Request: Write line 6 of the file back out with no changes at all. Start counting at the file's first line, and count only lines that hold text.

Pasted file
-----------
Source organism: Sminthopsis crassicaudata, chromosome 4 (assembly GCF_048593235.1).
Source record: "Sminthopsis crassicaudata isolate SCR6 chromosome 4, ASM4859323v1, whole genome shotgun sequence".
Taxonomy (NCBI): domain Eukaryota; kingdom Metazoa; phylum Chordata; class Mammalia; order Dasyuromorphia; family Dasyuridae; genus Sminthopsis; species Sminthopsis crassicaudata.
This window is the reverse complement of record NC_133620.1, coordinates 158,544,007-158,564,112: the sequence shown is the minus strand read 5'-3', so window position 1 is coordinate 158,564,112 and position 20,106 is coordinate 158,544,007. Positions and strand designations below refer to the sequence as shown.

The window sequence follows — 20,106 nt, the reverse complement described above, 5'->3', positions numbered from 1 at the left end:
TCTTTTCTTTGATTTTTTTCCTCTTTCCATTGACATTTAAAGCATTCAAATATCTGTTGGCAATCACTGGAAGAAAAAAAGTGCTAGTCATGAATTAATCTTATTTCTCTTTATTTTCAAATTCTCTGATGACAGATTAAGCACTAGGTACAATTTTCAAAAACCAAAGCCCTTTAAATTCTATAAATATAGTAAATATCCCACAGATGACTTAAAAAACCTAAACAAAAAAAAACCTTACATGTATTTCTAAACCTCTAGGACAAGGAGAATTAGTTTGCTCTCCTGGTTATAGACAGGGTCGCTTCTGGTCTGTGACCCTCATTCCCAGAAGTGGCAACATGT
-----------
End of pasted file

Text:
TCTTTTCTTTGATTTTTTTCCTCTTTCCATTGACATTTAAAGCATTCAAATATCTGTTGGCAATCACTGGAAGAAAAAAAGTGCTAGTCATGAATTAATCTTATTTCTCTTTATTTTCAAATTCTCTGATGACAGATTAAGCACTAGGTACAATTTTCAAAAACCAAAGCCCTTTAAATTCTATAAATATAGTAAATATCCCACAGATGACTTAAAAAACCTAAACAAAAAAAAACCTTACATGTATTTCTAAACCTCTAGGACAAGGAGAATTAGTTTGCTCTCCTGGTTATAGACAGGGTCGCTTCTGGTCTGTGACCCTCATTCCCAGAAGTGGCAACATGT